A more problematic situation was the so-called ‘Danish cartoons’ controversy, which lasted over a decade and culminated in the shootings one year ago in Paris of the Charlie-Hebdo cartoonists. The shootings were widely depicted as an assault on freedom of expression. There were two strands to the linking of freedom of expression and the cartoons. Firstly, that the cartoons are protected by the right to freedom of expression. Secondly, that the cartoons themselves somehow represented the right to freedom of expression; that they are symbolic of this right and by desisting from drawing them, the wider right itself was under threat. On the first, European cartoonists were not prosecuted for producing the cartoons, which leads to the conclusion that they were protected by freedom of expression (although the debate is a nuanced one given the existence of laws protecting racial and religious groups in Europe). The second is much more difficult – why did these cartoons become invested with this symbolic defence of freedom of expression? And should they have been? There is no answer, but there has long been an acceptance in Europe that certain forms of speech are not tolerated. The European Court of Human Rights regularly upholds prosecutions of those who attack minorities through speech, in particular racial and religious groups. The attacks in Paris (both of them) should not impact the balancing act inherent in protecting European minorities while upholding freedom of expression and related values. These debates will continue and while everyone is agreed on the fundamental importance of freedom of expression, and its securing “everywhere in the world”, blanket articulation of freedom of expression can also lack nuance essential in finding the right balance. There is an interesting story told about freedom of expression by the South African judge, Albie Sachs:
“I once shared a platform at a Book Fair in Sweden with the Nobel Prize winning Nigerian writer, Wole Soyinka, and Nadine Strossen, a distinguished leader of the American Civil Liberties Union, an extremely articulate and persuasive defender of free speech. Nadine spoke forcefully and fluently in favour of virtually unlimited free speech. Wole then started his response in a way that I found surprising and disconcerting. ‘We have just been listening to a white middle-class woman from America’, he told us in his deep voice, ‘giving us a typical lecture of the kind we can expect from a white middle-class American woman.’ Nadine went pale. The audience was embarrassed. I felt a degree of shame that a great writer from my continent could dismiss her arguments in that shallow way. Wole paused for a moment, relaxed his stern posture, and added more quietly: ‘You see, Nadine? These were just words. And they hurt, didn’t they?’”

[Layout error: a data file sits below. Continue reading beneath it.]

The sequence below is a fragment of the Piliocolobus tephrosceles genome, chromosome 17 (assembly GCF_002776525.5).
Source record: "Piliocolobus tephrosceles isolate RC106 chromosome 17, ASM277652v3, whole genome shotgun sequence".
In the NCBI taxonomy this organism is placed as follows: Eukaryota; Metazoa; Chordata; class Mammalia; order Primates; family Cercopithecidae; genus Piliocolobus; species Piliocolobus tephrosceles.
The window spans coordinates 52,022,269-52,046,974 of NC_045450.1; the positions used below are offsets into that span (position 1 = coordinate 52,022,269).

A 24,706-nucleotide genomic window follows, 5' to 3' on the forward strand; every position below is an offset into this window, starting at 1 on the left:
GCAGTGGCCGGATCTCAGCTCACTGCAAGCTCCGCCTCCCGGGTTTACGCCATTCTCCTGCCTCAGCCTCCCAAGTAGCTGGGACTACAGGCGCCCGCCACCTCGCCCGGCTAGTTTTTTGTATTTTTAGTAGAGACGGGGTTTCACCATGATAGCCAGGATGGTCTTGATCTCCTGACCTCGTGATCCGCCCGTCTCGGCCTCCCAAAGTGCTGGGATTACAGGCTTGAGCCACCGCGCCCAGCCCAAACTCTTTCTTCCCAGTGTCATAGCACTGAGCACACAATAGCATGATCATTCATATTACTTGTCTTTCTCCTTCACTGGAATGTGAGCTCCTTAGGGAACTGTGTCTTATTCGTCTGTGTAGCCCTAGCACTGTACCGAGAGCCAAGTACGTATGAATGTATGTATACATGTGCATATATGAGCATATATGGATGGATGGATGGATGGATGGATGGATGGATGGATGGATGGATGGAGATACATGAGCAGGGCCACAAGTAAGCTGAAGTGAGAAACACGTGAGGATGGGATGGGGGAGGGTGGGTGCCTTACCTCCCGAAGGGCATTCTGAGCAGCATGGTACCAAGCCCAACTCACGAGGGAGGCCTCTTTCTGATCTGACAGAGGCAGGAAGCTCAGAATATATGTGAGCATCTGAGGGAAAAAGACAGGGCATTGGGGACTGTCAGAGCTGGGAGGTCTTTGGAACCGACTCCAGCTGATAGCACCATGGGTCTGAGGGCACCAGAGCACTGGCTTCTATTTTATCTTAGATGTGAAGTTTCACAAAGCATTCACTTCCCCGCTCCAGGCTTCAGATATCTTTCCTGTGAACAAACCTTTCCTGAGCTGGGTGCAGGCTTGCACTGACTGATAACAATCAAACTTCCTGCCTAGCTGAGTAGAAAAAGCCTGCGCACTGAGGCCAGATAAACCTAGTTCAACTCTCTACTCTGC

Wole’s speech went on to describe the role of words, speakers and broadcasters in inciting massacres in his native northern Nigeria. Sachs continues:
“Normally I’m a great defender of free speech against any form of control. Normally I am concerned about censorship and thought control, about the importance in an open society of not suppressing alternative and unpopular views. But at the same time I believe that the right to say what I like, when I like, to whom I like, has to acknowledge the demeaning and destructive impact that words may have in a particular context… In sum, the libertarian right to speak your mind has to be balanced against profound constitutional values of shared citizenship.”
Sachs defended individuals being prosecuted under apartheid laws, one of the most repressive regimes of the UN era including widespread curtailment on freedom of expression, so his balanced understanding of freedom of expression is worth noting. This is particularly so given that, technically, we are realising “freedom of speech and expression – everywhere in the world”, with the internet age. Roosevelt’s first freedom may actually, to a certain extent, have arrived. Although the extent to which the marginalised partake in this freedom is also worth reflecting on, including connectivity gaps between men and women in particular in developing countries. Similarly many of the basics remain the same as they did in Roosevelt’s time, including protection for those who criticise, as journalists, bloggers, writers, human rights defenders or citizens, balanced with the need to ensure that minorities and other groups are afforded protections as well as access.
Dr. David Keane is Associate Professor in International Human Rights Law at Middlesex University, London, UK. This short essay is one in a series celebrating the 75th anniversary of the Four Freedoms speech, and is cross-posted from the UICHR’s Four Freedoms webpage.